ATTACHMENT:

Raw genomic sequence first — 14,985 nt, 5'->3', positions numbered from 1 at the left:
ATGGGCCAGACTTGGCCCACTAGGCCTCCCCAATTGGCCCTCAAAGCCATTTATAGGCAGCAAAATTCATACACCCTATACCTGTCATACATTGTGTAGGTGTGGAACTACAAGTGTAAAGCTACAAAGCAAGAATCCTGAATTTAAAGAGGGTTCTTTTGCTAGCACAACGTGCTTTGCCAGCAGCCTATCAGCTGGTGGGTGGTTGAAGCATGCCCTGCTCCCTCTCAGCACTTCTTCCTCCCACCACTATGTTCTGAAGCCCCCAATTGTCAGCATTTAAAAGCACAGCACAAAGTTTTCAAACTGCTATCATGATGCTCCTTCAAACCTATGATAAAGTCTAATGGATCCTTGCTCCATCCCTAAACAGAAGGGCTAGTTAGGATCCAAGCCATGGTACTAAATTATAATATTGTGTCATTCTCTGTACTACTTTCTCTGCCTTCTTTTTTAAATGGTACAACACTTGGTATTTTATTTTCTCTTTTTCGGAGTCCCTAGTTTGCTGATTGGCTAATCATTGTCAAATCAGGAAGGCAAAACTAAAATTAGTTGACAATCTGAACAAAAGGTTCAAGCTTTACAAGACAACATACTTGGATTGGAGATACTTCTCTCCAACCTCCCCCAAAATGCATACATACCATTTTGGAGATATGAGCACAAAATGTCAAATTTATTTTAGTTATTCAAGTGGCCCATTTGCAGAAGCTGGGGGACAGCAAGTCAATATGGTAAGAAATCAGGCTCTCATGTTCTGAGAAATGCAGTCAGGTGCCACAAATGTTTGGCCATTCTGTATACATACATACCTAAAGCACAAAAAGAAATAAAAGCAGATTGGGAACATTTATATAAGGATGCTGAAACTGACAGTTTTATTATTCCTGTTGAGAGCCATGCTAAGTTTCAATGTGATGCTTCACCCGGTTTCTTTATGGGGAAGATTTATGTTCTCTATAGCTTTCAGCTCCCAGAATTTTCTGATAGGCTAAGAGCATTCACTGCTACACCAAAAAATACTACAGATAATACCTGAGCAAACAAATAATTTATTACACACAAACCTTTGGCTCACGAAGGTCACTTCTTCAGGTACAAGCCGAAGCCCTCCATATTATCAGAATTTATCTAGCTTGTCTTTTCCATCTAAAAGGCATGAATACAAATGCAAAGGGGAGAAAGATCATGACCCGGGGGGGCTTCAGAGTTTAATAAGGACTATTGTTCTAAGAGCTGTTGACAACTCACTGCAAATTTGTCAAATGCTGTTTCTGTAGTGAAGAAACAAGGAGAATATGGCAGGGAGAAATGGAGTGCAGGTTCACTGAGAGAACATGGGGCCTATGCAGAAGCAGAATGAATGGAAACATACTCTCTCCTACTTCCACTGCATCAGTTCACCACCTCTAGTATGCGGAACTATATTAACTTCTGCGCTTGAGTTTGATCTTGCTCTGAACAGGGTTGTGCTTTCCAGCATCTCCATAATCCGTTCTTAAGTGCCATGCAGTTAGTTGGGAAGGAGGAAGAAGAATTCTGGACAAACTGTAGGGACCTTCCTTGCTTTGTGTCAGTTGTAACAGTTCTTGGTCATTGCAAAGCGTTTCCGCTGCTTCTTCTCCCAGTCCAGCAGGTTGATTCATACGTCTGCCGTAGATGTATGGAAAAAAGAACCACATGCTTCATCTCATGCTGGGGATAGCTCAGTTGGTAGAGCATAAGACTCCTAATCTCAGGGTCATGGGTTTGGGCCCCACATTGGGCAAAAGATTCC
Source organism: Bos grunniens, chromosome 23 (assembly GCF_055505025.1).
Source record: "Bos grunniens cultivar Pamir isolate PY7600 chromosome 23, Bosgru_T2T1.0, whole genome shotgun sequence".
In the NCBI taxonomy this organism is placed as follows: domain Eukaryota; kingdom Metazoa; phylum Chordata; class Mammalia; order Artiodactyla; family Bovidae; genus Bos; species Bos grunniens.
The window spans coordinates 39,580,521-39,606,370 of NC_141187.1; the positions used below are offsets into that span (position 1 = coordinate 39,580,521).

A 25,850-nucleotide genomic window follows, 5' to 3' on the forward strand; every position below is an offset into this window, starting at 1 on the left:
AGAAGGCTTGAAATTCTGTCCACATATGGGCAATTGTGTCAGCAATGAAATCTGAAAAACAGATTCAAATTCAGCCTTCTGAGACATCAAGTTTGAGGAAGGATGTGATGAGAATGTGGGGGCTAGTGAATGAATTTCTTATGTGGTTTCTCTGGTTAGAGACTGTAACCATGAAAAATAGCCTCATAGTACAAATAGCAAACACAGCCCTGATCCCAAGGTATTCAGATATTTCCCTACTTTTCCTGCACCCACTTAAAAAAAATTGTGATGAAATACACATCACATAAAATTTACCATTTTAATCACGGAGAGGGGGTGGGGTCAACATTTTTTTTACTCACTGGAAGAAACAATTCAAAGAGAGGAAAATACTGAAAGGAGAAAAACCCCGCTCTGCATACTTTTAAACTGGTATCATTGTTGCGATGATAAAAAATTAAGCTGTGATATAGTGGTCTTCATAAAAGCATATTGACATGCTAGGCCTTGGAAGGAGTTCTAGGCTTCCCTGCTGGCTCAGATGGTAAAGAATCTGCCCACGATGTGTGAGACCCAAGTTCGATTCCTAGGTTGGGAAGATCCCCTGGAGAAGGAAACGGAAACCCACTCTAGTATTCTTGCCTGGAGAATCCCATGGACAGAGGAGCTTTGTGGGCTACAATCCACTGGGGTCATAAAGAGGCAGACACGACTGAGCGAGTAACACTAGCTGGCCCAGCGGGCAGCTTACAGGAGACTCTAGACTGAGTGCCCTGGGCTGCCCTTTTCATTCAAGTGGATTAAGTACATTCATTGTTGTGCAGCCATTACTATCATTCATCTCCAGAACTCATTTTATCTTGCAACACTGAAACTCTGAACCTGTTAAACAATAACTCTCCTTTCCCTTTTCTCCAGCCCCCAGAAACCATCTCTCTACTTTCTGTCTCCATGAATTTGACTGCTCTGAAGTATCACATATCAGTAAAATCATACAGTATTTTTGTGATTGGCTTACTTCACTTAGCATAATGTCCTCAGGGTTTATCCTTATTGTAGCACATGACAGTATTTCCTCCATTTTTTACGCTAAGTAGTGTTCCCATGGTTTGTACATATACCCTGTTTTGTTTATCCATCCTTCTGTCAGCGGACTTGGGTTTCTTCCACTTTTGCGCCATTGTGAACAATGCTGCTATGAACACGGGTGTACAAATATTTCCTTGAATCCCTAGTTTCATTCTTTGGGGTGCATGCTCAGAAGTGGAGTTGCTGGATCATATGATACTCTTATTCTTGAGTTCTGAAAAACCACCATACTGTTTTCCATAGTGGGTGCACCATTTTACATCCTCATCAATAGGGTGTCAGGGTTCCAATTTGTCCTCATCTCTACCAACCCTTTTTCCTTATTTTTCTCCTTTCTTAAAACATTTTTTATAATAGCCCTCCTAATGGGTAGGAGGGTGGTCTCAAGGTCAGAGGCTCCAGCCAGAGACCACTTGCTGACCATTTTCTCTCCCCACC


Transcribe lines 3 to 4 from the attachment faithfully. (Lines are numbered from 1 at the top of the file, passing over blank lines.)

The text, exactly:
Source organism: Bos grunniens, chromosome 23 (assembly GCF_055505025.1).
Source record: "Bos grunniens cultivar Pamir isolate PY7600 chromosome 23, Bosgru_T2T1.0, whole genome shotgun sequence".